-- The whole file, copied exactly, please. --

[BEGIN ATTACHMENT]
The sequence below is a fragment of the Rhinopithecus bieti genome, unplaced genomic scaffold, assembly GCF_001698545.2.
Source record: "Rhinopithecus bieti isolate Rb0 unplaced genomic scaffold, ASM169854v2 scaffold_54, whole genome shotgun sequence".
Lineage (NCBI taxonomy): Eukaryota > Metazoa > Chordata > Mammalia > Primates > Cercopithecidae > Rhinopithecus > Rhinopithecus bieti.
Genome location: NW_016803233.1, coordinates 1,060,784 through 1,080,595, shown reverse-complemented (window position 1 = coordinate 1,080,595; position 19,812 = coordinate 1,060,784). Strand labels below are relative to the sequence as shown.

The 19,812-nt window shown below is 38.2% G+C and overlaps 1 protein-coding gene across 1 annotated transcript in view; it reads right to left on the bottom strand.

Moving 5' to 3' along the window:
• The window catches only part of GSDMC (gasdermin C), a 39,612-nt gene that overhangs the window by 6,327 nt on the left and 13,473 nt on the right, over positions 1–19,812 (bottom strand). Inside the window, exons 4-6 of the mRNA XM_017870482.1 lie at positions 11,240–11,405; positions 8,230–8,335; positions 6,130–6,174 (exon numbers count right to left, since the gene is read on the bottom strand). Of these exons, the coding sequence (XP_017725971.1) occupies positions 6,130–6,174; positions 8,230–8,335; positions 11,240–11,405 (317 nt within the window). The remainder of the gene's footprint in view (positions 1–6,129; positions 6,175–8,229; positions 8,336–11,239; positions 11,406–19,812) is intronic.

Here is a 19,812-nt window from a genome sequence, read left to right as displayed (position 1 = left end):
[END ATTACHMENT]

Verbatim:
The sequence below is a fragment of the Rhinopithecus bieti genome, unplaced genomic scaffold, assembly GCF_001698545.2.
Source record: "Rhinopithecus bieti isolate Rb0 unplaced genomic scaffold, ASM169854v2 scaffold_54, whole genome shotgun sequence".
Lineage (NCBI taxonomy): Eukaryota > Metazoa > Chordata > Mammalia > Primates > Cercopithecidae > Rhinopithecus > Rhinopithecus bieti.
Genome location: NW_016803233.1, coordinates 1,060,784 through 1,080,595, shown reverse-complemented (window position 1 = coordinate 1,080,595; position 19,812 = coordinate 1,060,784). Strand labels below are relative to the sequence as shown.

The 19,812-nt window shown below is 38.2% G+C and overlaps 1 protein-coding gene across 1 annotated transcript in view; it reads right to left on the bottom strand.

Moving 5' to 3' along the window:
• The window catches only part of GSDMC (gasdermin C), a 39,612-nt gene that overhangs the window by 6,327 nt on the left and 13,473 nt on the right, over positions 1–19,812 (bottom strand). Inside the window, exons 4-6 of the mRNA XM_017870482.1 lie at positions 11,240–11,405; positions 8,230–8,335; positions 6,130–6,174 (exon numbers count right to left, since the gene is read on the bottom strand). Of these exons, the coding sequence (XP_017725971.1) occupies positions 6,130–6,174; positions 8,230–8,335; positions 11,240–11,405 (317 nt within the window). The remainder of the gene's footprint in view (positions 1–6,129; positions 6,175–8,229; positions 8,336–11,239; positions 11,406–19,812) is intronic.

Here is a 19,812-nt window from a genome sequence, read left to right as displayed (position 1 = left end):